While putting together a revised version of The Lucid View for Amazon’s Createspace, I found there was a problem with page numbers & index, etc, and that the simplest way to fix it was to add a page’s worth of material in the relevant spot: the end of Chapter Six, “Loving the Alien.”
Necessity is the mother of invention. This is what I wrote.
Boy, have I come a long way since I first wrote this chapter, and even since I last revised and updated the book back in 2008. There is a whole socio-political and above all psychological dimension to the question of alien-human interaction, or the belief in such, of which I was more or less blissfully unaware until the last few years.
With any luck, this dimension can still be found, between the lines of the present work, since at some level I must have been conscious of it. But what I wasn’t conscious of, until very recently, was the degree to which my own desire to believe (my own Mulder Complex) was influencing my perceptions. What is a lucid view? A clear, clean perception of phenomena unencumbered and undistorted by personal trauma and patterns of emotional deficiency and desire. The alien-UFO question is one about which, I would argue, no one can be impartial. The reason is that it feeds into our most fundamental psychological uncertainties and questions about our place within the larger framework of existence.
The alien is a new(ish) bottle for the old wine of religious longing and terror; it was unavoidable that it would become the vessel for faith, and so it has. It’s probably the most powerful political image, or meme, there is today precisely because, with the alien and the UFO, religion and science meet to forge an uneasy, sickly union—“scientism.” While potentially offering to be the best of both worlds, what has occurred in almost all cases, I fear, is a combination of the worst qualities of each into an unholy hybrid.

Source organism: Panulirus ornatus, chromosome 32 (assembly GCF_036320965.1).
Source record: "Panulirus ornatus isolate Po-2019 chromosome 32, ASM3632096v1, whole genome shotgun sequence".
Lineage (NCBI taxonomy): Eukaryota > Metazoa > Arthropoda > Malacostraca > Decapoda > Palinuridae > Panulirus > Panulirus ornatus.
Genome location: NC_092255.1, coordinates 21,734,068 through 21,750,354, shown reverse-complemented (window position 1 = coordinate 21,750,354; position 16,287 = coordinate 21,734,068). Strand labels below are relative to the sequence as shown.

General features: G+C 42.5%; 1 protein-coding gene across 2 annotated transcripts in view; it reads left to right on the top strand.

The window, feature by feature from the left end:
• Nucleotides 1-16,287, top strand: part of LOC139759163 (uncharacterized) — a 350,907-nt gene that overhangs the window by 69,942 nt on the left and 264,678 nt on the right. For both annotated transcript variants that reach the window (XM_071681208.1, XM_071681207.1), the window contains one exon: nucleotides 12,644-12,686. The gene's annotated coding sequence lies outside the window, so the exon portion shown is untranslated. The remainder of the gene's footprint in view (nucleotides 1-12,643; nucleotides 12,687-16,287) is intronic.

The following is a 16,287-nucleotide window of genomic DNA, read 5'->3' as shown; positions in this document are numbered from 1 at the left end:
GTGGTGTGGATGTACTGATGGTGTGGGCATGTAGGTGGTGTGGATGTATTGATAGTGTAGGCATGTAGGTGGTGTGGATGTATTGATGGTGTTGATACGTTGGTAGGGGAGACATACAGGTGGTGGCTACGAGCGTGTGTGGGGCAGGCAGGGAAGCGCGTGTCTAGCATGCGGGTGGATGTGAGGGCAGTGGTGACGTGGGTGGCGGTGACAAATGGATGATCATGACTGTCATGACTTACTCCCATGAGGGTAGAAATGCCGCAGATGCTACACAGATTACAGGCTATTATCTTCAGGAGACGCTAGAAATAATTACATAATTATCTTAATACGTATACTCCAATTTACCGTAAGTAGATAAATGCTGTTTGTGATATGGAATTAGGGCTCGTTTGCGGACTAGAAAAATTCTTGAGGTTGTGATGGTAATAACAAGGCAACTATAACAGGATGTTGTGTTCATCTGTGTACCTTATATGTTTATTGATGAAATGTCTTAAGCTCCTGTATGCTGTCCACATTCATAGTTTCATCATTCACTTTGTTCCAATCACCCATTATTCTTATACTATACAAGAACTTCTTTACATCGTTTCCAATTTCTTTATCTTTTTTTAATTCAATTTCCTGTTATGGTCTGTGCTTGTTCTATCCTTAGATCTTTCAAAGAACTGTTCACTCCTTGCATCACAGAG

The externalized psyche of the UFO-mandala, instead of being recognized as such and embraced into a full body integration, has instead been adorned with all manner of concretized images and fashioned into a mental projection of a “Merkaba” with which we aspire, like born-again Christans awaiting the Rapture, to be lifted up by the Mother Ship and carried into the bosom of the Universe without ever getting our feet planted on the ground.
Whitley Strieber put it well enough in Communion: “If what I was dealing with amounted to some sort of deep and instinctive attempt to create a new deity for myself, to remain agnostic was to put the conscious me in the interesting position of opposing my own unconscious aim.”
Alas, if the case of Strieber is one to go by, and I think it is, then the unconscious will always win out in such a contest, for the very reason that it goes immeasurably deeper than our conscious intentions can ever go, or ever hope to influence.